Despite the enthusiasm of certain members within its school community, a Wisconsin elementary school decided not to have students perform a Miley Cyrus and Dolly Parton collaboration due to concerns regarding the potential controversy.
Before the Waukesha school district administrators stepped in, first-grade students were slated to perform “Rainbowland,” a duet between an iconic pop star and legendary country musician that celebrates acceptance. However, their choice was abruptly vetoed ahead of the spring concert.
Sarah Schindler, the parent of a student at Heyer Elementary School, expressed her befuddlement to CBS 58: “I was very confused,” she said. To make matters worse, her daughter informed her that the song had been taken out entirely.
Superintendent Jim Sebert reported that the school had been approached by two sets of parents inquiring about the 2017 song.
In the wake of these events, Heyer school principal Mark Schneider and another administrator concluded not to permit it at the concert, reported by a local television station.
“It was determined that Rainbowland could be perceived as controversial,” Sebert issued a statement in regard to the school board’s decision. “The main question was is the song appropriate for the age level and maturity of the students.”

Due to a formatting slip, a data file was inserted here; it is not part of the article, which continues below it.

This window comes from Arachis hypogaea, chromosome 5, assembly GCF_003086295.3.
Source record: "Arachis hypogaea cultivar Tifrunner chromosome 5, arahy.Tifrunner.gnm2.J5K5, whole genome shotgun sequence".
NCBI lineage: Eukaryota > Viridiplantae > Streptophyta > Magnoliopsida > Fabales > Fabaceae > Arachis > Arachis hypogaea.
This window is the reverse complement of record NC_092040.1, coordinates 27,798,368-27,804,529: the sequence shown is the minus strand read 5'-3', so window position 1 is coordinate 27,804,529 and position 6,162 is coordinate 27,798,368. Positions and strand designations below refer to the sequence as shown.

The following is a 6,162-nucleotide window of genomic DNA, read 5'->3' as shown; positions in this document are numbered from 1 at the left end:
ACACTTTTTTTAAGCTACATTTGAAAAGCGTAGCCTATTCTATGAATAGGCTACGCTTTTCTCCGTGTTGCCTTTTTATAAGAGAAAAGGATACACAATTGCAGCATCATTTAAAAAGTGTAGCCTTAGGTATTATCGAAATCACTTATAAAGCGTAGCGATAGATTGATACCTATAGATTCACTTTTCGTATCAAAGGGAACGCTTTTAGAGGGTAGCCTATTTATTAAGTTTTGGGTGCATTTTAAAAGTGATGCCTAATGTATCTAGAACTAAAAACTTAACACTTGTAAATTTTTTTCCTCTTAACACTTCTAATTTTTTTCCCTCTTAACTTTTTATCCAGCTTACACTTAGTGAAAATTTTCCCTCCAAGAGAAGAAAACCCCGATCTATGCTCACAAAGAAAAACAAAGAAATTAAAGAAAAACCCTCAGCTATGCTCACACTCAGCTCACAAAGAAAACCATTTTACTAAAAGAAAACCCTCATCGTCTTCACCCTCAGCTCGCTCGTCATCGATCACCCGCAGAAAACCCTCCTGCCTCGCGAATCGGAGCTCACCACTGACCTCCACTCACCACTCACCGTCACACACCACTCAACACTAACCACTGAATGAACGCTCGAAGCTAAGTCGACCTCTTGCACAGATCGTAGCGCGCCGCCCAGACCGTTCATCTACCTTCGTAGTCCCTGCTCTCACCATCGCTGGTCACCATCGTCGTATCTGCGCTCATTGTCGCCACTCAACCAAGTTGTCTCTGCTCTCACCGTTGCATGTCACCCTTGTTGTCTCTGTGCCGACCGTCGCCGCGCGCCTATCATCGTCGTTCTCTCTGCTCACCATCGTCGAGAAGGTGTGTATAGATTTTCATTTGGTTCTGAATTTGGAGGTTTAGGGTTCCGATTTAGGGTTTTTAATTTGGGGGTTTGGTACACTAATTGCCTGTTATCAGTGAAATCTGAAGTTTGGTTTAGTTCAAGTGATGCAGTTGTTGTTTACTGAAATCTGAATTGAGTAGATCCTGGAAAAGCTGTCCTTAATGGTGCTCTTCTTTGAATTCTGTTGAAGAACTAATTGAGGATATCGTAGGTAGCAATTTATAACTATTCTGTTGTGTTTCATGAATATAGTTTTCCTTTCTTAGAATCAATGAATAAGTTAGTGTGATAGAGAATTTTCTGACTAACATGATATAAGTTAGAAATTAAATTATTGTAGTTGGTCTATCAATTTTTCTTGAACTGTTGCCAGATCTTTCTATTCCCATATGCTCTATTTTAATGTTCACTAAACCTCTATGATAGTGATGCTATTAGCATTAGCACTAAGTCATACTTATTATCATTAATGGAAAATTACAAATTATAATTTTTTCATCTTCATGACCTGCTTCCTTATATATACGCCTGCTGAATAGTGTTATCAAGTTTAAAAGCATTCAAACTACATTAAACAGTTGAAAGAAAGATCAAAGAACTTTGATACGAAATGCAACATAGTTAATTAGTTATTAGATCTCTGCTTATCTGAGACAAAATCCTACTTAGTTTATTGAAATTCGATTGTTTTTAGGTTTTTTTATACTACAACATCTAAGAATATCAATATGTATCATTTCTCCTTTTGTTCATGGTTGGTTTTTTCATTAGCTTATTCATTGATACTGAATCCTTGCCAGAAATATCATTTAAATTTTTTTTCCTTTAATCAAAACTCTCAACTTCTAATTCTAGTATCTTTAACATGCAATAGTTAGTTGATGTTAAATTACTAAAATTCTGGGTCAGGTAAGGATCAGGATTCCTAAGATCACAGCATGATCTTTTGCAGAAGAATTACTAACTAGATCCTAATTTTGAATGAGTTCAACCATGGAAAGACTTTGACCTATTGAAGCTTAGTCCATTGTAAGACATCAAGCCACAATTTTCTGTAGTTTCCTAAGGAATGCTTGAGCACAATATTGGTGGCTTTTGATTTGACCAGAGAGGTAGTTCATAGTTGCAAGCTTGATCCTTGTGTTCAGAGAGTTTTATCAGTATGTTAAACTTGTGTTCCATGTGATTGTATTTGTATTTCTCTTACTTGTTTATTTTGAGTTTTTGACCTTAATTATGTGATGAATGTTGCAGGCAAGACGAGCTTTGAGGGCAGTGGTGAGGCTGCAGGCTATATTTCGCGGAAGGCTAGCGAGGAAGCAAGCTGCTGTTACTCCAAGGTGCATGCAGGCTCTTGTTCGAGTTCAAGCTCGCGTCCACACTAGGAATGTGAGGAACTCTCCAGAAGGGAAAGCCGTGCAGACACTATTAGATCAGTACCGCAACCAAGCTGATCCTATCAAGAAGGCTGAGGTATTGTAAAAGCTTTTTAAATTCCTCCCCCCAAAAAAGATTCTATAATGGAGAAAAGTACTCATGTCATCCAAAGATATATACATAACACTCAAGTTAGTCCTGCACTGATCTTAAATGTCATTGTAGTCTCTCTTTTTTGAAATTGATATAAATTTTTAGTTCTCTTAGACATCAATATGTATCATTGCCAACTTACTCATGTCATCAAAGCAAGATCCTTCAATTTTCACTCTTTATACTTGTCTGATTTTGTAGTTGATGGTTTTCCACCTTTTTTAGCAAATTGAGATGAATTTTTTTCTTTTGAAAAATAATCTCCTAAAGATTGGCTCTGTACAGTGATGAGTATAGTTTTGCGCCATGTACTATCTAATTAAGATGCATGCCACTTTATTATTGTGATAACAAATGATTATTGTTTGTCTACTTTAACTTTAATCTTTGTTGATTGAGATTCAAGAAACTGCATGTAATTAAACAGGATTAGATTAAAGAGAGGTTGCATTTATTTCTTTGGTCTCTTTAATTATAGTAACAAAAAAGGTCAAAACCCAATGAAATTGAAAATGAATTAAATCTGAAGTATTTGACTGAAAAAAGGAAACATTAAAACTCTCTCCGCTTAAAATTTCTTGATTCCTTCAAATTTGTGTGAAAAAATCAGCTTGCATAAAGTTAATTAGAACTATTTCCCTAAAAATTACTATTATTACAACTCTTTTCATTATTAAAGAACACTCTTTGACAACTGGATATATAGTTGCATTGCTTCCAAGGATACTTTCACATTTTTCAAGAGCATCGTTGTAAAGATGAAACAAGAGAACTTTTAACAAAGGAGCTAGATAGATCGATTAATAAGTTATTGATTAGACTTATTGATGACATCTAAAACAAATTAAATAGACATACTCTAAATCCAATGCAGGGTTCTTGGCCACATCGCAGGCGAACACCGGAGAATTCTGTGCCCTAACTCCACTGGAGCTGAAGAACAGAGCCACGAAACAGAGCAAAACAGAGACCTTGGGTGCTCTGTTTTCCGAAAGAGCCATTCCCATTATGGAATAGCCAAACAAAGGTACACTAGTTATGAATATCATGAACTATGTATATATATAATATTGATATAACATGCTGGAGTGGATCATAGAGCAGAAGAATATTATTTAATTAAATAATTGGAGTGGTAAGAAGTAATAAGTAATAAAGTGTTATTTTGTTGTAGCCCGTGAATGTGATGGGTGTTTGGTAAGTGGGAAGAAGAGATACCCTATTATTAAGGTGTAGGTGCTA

Melissa Tempel, a first-grade teacher at the school, was one of many parents and teachers incensed by the decision, as reported in The Los Angeles Times.
“My first graders were so excited to sing Rainbowland for our spring concert but it has been vetoed by our administration,” she wrote on Twitter. “When will it end?”
Some lines of the duet by Cyrus and Parton include “Wouldn’t it be nice to live in paradise / Where we’re free to be exactly who we are” and “Brush the judgment and fear aside / Make wrong things right / And end the fight / ‘Cause I promise ain’t nobody gonna win.”
As reported by the LA Times, Schindler declared that in recent years the school board had experienced a significant “conservative flip,” leading to policy transformations that ignited contention amongst its student body.
“I know, Miley Cyrus kind of has a past, in the spotlight with, you know, talking about drug use, and sexuality, and all of that,” she said. “And Dolly Parton supports drag queens, and you know, that’s another thing going about in our country these days.”
“It feels like, because of these extreme policies that have been put into place by our school board in the past year or two, that administration, principals, and teachers are now starting to second-guess all of their choices,” Schindler continued.
Kermit the Frog’s renowned song “Rainbow Connection” was initially on the chopping block, but parental outcry caused it to be reinstated, according to Tempel in a recent tweet.
Sebert affirmed to a variety of sources that “Rainbow Connection” would be featured in the concert.